“Sure. I guess,” she said, sliding to the side and putting some much needed space between them. “She’s probably upstairs, on the bridge.” This was only a guess, but it would give her an excuse to get away from the stench of death on this deck.
She stopped short. “No?”
Oscar put his hand to his mouth and stifled a cough. “I’ve already checked. She’s down here. Somewhere.” He coughed again, a deep wet hack that came from the far recesses of his lungs. He didn’t bother covering his mouth. “I need to find her. Now. It’s important.”
Simone couldn’t tell what he really wanted, but it was clear he wasn’t going to leave her alone.
“Fine,” she said. “Let’s go.”
“Strange,” Simone muttered as she and Oscar arrived the far end of the corridor. “Where did everyone go? There were several people clearing rooms down here just a little while ago.”
Oscar said nothing.
Simone glanced over her shoulder in the direction from which they had just come, expecting at any moment to see someone emerge from a cabin pushing a laundry cart full of dead people.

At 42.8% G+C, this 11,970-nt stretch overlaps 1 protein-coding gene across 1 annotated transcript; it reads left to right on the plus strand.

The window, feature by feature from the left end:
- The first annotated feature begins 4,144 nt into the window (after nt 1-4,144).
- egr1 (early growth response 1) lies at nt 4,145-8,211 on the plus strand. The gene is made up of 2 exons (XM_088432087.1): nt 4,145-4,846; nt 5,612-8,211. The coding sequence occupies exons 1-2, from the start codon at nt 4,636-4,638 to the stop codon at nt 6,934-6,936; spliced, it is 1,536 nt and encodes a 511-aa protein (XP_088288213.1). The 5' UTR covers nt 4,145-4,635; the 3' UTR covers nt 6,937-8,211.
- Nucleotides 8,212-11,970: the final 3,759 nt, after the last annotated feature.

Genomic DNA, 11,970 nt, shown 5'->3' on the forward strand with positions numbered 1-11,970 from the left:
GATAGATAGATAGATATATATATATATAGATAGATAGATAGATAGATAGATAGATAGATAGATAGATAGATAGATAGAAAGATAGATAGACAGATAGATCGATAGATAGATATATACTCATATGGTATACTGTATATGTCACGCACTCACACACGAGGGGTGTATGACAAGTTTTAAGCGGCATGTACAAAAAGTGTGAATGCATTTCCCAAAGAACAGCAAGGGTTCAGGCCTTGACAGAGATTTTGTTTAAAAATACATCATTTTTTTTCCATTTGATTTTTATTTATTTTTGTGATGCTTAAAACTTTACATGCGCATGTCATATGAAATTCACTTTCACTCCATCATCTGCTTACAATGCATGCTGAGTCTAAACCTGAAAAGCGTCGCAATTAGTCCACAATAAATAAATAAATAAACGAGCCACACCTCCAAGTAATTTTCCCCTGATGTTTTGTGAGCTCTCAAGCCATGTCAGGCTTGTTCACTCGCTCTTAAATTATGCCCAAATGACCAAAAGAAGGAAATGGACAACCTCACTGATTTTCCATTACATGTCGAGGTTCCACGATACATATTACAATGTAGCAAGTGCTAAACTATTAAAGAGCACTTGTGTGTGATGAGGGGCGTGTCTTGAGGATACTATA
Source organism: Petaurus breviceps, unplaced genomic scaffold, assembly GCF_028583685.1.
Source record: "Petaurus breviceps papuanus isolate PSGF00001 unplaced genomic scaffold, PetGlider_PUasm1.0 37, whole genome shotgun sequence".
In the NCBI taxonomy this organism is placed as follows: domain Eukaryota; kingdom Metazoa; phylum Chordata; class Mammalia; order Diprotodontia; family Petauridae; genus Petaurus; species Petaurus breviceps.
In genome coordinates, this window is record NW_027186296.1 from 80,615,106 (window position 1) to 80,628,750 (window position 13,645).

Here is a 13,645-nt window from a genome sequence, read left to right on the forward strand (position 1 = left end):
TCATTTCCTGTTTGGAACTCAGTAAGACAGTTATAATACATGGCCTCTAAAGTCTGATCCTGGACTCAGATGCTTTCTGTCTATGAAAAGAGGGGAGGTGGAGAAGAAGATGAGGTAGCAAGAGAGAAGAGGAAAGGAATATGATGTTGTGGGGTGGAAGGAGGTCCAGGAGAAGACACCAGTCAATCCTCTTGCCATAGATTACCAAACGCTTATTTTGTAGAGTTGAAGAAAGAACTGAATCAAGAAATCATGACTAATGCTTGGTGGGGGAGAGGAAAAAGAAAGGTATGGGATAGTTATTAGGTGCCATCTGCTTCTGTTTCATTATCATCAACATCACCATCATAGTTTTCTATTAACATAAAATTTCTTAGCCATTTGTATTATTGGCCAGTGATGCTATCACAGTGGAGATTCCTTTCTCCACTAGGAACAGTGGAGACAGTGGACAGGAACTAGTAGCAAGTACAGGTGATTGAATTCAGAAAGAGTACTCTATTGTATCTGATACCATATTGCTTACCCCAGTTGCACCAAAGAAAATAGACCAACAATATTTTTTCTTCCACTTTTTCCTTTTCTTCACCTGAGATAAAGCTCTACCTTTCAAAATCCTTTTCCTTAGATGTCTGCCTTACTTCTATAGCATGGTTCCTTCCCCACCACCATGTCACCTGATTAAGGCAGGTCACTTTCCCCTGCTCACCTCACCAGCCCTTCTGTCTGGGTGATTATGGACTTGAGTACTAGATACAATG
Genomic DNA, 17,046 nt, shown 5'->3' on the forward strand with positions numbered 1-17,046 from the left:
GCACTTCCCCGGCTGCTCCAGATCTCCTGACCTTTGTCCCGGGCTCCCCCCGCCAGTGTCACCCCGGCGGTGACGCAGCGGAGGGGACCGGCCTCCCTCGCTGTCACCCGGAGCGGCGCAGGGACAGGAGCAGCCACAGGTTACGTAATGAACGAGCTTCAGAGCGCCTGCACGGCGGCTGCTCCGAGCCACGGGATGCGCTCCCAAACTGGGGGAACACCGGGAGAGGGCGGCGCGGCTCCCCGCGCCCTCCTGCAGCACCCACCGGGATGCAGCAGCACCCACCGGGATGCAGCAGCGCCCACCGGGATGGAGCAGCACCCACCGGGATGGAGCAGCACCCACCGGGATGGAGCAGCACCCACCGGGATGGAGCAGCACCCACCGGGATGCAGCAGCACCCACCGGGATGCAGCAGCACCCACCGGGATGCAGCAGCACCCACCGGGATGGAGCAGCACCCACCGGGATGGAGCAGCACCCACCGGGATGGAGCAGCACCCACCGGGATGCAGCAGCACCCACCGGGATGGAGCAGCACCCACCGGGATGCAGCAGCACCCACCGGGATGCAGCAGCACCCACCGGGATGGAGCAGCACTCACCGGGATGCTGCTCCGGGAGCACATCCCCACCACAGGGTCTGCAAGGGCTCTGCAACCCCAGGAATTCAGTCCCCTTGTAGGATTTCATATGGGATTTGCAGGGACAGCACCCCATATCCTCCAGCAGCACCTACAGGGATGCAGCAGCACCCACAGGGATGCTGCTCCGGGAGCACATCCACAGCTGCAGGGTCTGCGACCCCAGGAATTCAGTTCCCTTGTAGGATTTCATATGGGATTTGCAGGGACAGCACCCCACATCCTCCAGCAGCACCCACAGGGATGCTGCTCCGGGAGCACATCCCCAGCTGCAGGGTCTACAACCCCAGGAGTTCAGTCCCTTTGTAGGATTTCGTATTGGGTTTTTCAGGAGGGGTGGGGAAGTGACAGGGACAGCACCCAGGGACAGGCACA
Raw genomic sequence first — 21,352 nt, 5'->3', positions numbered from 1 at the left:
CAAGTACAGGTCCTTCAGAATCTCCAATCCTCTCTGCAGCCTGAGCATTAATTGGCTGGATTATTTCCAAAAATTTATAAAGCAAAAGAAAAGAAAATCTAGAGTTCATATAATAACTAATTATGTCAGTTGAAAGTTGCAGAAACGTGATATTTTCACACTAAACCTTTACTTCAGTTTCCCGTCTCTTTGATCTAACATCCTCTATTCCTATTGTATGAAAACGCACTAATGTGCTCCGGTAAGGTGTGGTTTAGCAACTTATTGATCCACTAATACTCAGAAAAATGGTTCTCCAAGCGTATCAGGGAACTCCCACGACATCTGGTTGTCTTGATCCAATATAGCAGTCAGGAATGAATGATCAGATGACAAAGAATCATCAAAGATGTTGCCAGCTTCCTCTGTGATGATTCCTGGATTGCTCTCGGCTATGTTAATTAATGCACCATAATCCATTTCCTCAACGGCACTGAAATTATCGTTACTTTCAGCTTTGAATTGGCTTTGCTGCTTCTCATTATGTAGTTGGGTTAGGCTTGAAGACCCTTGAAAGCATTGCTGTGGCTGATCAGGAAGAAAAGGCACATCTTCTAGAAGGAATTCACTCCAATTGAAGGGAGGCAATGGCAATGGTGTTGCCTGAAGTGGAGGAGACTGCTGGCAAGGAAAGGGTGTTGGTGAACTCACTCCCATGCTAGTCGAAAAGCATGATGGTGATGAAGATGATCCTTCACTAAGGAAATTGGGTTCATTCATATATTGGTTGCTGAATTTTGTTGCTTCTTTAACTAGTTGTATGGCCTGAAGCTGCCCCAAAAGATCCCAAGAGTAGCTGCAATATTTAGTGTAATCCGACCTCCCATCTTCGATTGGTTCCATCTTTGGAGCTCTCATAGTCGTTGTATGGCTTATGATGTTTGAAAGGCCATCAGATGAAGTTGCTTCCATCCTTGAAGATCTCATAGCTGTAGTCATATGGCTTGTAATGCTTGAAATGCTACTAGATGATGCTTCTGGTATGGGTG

Oscar put up a finger and cocked his head. “Wait. Do you hear that—”
“No,” Simone said, instantly realizing her error as she recognized the echo of footfalls descending in a nearby stairwell. The door swung open with a bang and Scott, Gemma, Miles, and Colin spilled out. They took up position in a half-circle around her and Oscar.
“What the hell are you all doing?” Oscar asked, his eyes narrowing in suspicion. To Gemma, he added “and where have you been? You know you’re not supposed to leave Marie alone.”
“Your wife is safe,” Gemma replied. “You don’t have to worry about her.”
“We need to talk,” Miles said to Oscar, taking a half-step forward.